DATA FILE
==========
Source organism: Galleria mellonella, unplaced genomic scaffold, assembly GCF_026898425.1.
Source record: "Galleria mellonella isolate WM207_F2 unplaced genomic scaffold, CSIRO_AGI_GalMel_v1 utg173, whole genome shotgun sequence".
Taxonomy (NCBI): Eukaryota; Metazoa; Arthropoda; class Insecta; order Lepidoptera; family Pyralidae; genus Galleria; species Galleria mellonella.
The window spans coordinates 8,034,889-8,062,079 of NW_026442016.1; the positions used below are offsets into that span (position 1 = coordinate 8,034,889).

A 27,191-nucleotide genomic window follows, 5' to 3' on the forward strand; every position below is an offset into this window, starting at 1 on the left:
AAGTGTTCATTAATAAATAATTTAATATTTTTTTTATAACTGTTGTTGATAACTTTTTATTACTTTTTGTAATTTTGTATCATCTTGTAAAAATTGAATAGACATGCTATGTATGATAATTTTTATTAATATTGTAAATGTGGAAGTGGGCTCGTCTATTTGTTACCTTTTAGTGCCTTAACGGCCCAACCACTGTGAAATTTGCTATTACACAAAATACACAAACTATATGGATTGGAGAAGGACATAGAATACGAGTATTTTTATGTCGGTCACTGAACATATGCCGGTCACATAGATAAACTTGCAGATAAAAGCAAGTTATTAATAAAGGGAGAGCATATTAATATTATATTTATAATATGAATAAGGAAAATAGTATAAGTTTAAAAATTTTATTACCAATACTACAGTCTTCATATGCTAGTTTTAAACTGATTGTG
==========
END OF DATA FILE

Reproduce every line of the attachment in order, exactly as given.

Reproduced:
Source organism: Galleria mellonella, unplaced genomic scaffold, assembly GCF_026898425.1.
Source record: "Galleria mellonella isolate WM207_F2 unplaced genomic scaffold, CSIRO_AGI_GalMel_v1 utg173, whole genome shotgun sequence".
Taxonomy (NCBI): Eukaryota; Metazoa; Arthropoda; class Insecta; order Lepidoptera; family Pyralidae; genus Galleria; species Galleria mellonella.
The window spans coordinates 8,034,889-8,062,079 of NW_026442016.1; the positions used below are offsets into that span (position 1 = coordinate 8,034,889).

A 27,191-nucleotide genomic window follows, 5' to 3' on the forward strand; every position below is an offset into this window, starting at 1 on the left:
AAGTGTTCATTAATAAATAATTTAATATTTTTTTTATAACTGTTGTTGATAACTTTTTATTACTTTTTGTAATTTTGTATCATCTTGTAAAAATTGAATAGACATGCTATGTATGATAATTTTTATTAATATTGTAAATGTGGAAGTGGGCTCGTCTATTTGTTACCTTTTAGTGCCTTAACGGCCCAACCACTGTGAAATTTGCTATTACACAAAATACACAAACTATATGGATTGGAGAAGGACATAGAATACGAGTATTTTTATGTCGGTCACTGAACATATGCCGGTCACATAGATAAACTTGCAGATAAAAGCAAGTTATTAATAAAGGGAGAGCATATTAATATTATATTTATAATATGAATAAGGAAAATAGTATAAGTTTAAAAATTTTATTACCAATACTACAGTCTTCATATGCTAGTTTTAAACTGATTGTG